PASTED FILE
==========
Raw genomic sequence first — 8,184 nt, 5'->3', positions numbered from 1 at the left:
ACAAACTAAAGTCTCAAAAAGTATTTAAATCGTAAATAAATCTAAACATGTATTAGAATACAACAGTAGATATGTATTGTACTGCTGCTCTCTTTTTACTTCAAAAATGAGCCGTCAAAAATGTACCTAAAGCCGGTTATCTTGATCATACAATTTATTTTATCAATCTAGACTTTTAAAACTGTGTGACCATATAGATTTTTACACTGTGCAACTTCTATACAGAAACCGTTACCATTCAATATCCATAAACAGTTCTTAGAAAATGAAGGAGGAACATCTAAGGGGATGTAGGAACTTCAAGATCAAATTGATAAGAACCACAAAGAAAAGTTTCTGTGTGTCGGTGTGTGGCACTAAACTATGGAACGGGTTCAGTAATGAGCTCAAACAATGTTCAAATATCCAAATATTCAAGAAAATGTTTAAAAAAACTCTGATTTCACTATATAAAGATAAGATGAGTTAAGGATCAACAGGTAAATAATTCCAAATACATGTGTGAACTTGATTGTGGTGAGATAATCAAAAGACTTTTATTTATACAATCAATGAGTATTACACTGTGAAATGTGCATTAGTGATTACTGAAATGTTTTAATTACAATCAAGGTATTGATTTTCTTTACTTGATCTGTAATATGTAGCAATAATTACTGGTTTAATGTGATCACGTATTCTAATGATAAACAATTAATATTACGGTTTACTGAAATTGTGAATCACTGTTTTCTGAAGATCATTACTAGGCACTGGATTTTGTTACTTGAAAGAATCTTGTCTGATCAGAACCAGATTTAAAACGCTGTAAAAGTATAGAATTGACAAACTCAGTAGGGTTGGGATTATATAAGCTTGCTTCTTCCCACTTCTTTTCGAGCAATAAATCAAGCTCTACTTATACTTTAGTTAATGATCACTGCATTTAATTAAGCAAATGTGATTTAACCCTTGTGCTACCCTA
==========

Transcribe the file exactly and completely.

Raw genomic sequence first — 8,184 nt, 5'->3', positions numbered from 1 at the left:
ACAAACTAAAGTCTCAAAAAGTATTTAAATCGTAAATAAATCTAAACATGTATTAGAATACAACAGTAGATATGTATTGTACTGCTGCTCTCTTTTTACTTCAAAAATGAGCCGTCAAAAATGTACCTAAAGCCGGTTATCTTGATCATACAATTTATTTTATCAATCTAGACTTTTAAAACTGTGTGACCATATAGATTTTTACACTGTGCAACTTCTATACAGAAACCGTTACCATTCAATATCCATAAACAGTTCTTAGAAAATGAAGGAGGAACATCTAAGGGGATGTAGGAACTTCAAGATCAAATTGATAAGAACCACAAAGAAAAGTTTCTGTGTGTCGGTGTGTGGCACTAAACTATGGAACGGGTTCAGTAATGAGCTCAAACAATGTTCAAATATCCAAATATTCAAGAAAATGTTTAAAAAAACTCTGATTTCACTATATAAAGATAAGATGAGTTAAGGATCAACAGGTAAATAATTCCAAATACATGTGTGAACTTGATTGTGGTGAGATAATCAAAAGACTTTTATTTATACAATCAATGAGTATTACACTGTGAAATGTGCATTAGTGATTACTGAAATGTTTTAATTACAATCAAGGTATTGATTTTCTTTACTTGATCTGTAATATGTAGCAATAATTACTGGTTTAATGTGATCACGTATTCTAATGATAAACAATTAATATTACGGTTTACTGAAATTGTGAATCACTGTTTTCTGAAGATCATTACTAGGCACTGGATTTTGTTACTTGAAAGAATCTTGTCTGATCAGAACCAGATTTAAAACGCTGTAAAAGTATAGAATTGACAAACTCAGTAGGGTTGGGATTATATAAGCTTGCTTCTTCCCACTTCTTTTCGAGCAATAAATCAAGCTCTACTTATACTTTAGTTAATGATCACTGCATTTAATTAAGCAAATGTGATTTAACCCTTGTGCTACCCTA